So my “24 hours in Florida” was a hit, so here is part deux! I made sure to take a better camera and both my sons today after school. That was no easy feat with a chatterbox and a slow poke. As I digested the non-stop chatter and questioning while trying to keep a short but invisible leash on Pierce, I managed to get us across two streets without any near misses or anything worse. We didn’t see any giant basset hounds or dead little snakes, today, but we saw plenty of dog poop that other shoes had stumbled upon before ours, thank God! It was about 4:30pm so we caught the sun in our eyes as we walked west toward the park—a nice pair of sunglasses that I wouldn’t lose sure could have been helpful. We saw some ducks nesting in the ditch and a squirrel squatting on a branch like a statue, hoping we wouldn’t spot him. My camera did, though…that was fun!
When we got to the water, there were about 25 Ibis, and equally that many seagulls. Between those two bird species, it was very hard to get the bread to the ducks, but some of them managed. The good ole boy’s club was there, but a couple of chicks showed up—and by chicks, I mean lady friends, not ducklings. Then Afro Duck and his Posse flew in for the vittles—this was the group of white ducks, some with the brown spots. It appeared that the king pin and his fancy doo found the “rotten apples” of the group to represent.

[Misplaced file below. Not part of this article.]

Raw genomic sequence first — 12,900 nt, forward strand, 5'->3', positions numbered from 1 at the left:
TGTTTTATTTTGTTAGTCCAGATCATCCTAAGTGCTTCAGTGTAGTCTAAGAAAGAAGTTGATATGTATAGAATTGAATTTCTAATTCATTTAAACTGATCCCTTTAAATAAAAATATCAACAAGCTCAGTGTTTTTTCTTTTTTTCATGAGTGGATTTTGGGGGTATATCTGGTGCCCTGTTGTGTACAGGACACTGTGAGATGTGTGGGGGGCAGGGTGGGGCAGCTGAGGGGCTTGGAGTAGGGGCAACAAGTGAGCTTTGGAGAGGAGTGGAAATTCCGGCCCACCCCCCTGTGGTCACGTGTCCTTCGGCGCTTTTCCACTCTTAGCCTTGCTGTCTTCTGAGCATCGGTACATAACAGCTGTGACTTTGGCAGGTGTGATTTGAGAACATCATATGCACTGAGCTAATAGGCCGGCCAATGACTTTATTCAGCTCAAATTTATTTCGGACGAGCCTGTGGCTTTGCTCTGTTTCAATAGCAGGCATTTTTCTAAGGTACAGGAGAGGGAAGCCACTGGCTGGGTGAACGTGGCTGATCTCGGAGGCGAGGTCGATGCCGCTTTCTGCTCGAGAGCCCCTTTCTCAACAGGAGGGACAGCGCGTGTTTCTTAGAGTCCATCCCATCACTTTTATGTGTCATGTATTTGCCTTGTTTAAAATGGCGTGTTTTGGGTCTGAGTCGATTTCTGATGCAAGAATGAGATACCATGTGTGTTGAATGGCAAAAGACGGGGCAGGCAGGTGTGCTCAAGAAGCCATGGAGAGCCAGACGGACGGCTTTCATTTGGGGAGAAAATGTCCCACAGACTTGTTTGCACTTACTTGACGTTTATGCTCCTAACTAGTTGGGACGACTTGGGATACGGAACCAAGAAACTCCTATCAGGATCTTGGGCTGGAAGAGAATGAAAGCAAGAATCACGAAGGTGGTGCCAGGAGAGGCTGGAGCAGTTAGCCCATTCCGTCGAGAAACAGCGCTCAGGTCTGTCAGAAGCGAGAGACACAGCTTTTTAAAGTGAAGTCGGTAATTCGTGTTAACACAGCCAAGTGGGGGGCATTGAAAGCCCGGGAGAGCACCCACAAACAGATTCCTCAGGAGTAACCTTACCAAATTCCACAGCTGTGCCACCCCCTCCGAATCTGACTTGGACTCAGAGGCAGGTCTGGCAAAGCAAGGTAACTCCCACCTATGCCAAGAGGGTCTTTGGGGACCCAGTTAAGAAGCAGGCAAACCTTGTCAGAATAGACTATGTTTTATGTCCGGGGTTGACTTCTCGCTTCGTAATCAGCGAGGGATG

After the Audubon meeting, the turtles began to surface—and by surface, I mean come to the surface…of the water. Gosh, these guys are even slow when they are swimming! They missed out on most of the food, unless the ducks pooh-pooh our hotdog buns—then they got some crumbs. I got a picture of one that on further inspection I realized that he had algae growing on his legs and the side of his shell. Exactly how slow does a creature have to be to grow this stuff and not be considered a rock?
A nice elderly lady came down the boardwalk with a giant pair of binoculars. Stooped with age (or from the weight of her bird-watching specs)with weathered complexion to indicate her life’s journey, she was as engaging and interesting as a person in the twilight of her life can be. We chatted, and she told us the various names of the birds we were watching, and even let Mikey look through her binoculars.
Then it was time to walk the half-mile home that undoubtedly took 30 minutes with all the meandering and distraction. At one point, Pierce started walking quickly toward the side-walk right at the edge of the street—that freaked me out a bit, but I caught up with him and shamed him into listening to me.
On the way we saw a White Crested Heron ( I think that’s what it’s called) and the almost full moon high above the eastern horizon—still white in the blue sky. Finally, in order to get Pierce to “get the led out” I told him to go get me the moon. He would run for a couple of minutes and then get distracted like my boys usually do. When we got to the sidewalk to turn toward home, he ran a head, hopped, and then turned around to tell us “I win!” He loves to do that—whenever he does something exciting whether we are participating, or care, or not—he wins! He does win, because it makes me laugh and usually I give him a squeeze which is his prize.
Mikey stayed with me the whole time we walked and occasionally he would slip his hand in mine (which never gets old) and chattering about tall buildings and the twin towers falling down in New York City (which DOES get old). Do you think the day will ever come where I can forgive myself for trying to explain that horrific event to a five-year-old boy?
It was a fun walk, but I’m not too eager to do it again tomorrow!